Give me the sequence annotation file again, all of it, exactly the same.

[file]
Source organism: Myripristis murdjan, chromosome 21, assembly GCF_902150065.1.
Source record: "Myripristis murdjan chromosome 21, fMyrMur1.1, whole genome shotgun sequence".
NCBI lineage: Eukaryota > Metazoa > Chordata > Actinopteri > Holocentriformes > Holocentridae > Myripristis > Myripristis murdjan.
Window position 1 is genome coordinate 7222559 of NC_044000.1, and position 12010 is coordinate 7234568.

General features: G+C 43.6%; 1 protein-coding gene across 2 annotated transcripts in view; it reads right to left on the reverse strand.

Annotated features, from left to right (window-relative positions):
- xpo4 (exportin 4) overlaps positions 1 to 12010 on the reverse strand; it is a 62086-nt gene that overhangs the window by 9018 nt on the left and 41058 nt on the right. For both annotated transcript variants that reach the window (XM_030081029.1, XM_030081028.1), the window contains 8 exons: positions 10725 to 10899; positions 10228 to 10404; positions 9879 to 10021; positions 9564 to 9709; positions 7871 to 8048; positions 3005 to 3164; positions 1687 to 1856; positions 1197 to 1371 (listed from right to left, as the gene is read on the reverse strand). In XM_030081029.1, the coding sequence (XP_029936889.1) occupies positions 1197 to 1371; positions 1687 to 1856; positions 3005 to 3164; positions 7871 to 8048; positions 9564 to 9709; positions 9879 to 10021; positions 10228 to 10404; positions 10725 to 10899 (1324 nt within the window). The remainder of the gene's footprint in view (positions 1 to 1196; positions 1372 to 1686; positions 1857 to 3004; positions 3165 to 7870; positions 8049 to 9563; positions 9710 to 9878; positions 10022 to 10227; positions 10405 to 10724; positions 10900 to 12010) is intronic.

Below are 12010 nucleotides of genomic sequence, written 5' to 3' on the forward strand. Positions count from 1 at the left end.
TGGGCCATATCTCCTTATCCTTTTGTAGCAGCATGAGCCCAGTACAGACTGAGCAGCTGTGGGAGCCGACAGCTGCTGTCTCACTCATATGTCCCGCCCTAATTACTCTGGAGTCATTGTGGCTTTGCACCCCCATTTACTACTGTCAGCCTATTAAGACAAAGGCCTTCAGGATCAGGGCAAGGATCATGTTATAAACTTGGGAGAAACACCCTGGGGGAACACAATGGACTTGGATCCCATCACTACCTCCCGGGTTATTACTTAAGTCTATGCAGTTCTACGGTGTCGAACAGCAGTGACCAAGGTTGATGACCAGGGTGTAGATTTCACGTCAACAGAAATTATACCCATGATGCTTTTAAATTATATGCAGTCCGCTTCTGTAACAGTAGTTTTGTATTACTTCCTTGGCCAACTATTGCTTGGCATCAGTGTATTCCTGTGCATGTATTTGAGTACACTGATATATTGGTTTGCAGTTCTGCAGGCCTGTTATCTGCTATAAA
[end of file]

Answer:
Source organism: Myripristis murdjan, chromosome 21, assembly GCF_902150065.1.
Source record: "Myripristis murdjan chromosome 21, fMyrMur1.1, whole genome shotgun sequence".
NCBI lineage: Eukaryota > Metazoa > Chordata > Actinopteri > Holocentriformes > Holocentridae > Myripristis > Myripristis murdjan.
Window position 1 is genome coordinate 7222559 of NC_044000.1, and position 12010 is coordinate 7234568.

General features: G+C 43.6%; 1 protein-coding gene across 2 annotated transcripts in view; it reads right to left on the reverse strand.

Annotated features, from left to right (window-relative positions):
- xpo4 (exportin 4) overlaps positions 1 to 12010 on the reverse strand; it is a 62086-nt gene that overhangs the window by 9018 nt on the left and 41058 nt on the right. For both annotated transcript variants that reach the window (XM_030081029.1, XM_030081028.1), the window contains 8 exons: positions 10725 to 10899; positions 10228 to 10404; positions 9879 to 10021; positions 9564 to 9709; positions 7871 to 8048; positions 3005 to 3164; positions 1687 to 1856; positions 1197 to 1371 (listed from right to left, as the gene is read on the reverse strand). In XM_030081029.1, the coding sequence (XP_029936889.1) occupies positions 1197 to 1371; positions 1687 to 1856; positions 3005 to 3164; positions 7871 to 8048; positions 9564 to 9709; positions 9879 to 10021; positions 10228 to 10404; positions 10725 to 10899 (1324 nt within the window). The remainder of the gene's footprint in view (positions 1 to 1196; positions 1372 to 1686; positions 1857 to 3004; positions 3165 to 7870; positions 8049 to 9563; positions 9710 to 9878; positions 10022 to 10227; positions 10405 to 10724; positions 10900 to 12010) is intronic.

Below are 12010 nucleotides of genomic sequence, written 5' to 3' on the forward strand. Positions count from 1 at the left end.
TGGGCCATATCTCCTTATCCTTTTGTAGCAGCATGAGCCCAGTACAGACTGAGCAGCTGTGGGAGCCGACAGCTGCTGTCTCACTCATATGTCCCGCCCTAATTACTCTGGAGTCATTGTGGCTTTGCACCCCCATTTACTACTGTCAGCCTATTAAGACAAAGGCCTTCAGGATCAGGGCAAGGATCATGTTATAAACTTGGGAGAAACACCCTGGGGGAACACAATGGACTTGGATCCCATCACTACCTCCCGGGTTATTACTTAAGTCTATGCAGTTCTACGGTGTCGAACAGCAGTGACCAAGGTTGATGACCAGGGTGTAGATTTCACGTCAACAGAAATTATACCCATGATGCTTTTAAATTATATGCAGTCCGCTTCTGTAACAGTAGTTTTGTATTACTTCCTTGGCCAACTATTGCTTGGCATCAGTGTATTCCTGTGCATGTATTTGAGTACACTGATATATTGGTTTGCAGTTCTGCAGGCCTGTTATCTGCTATAAA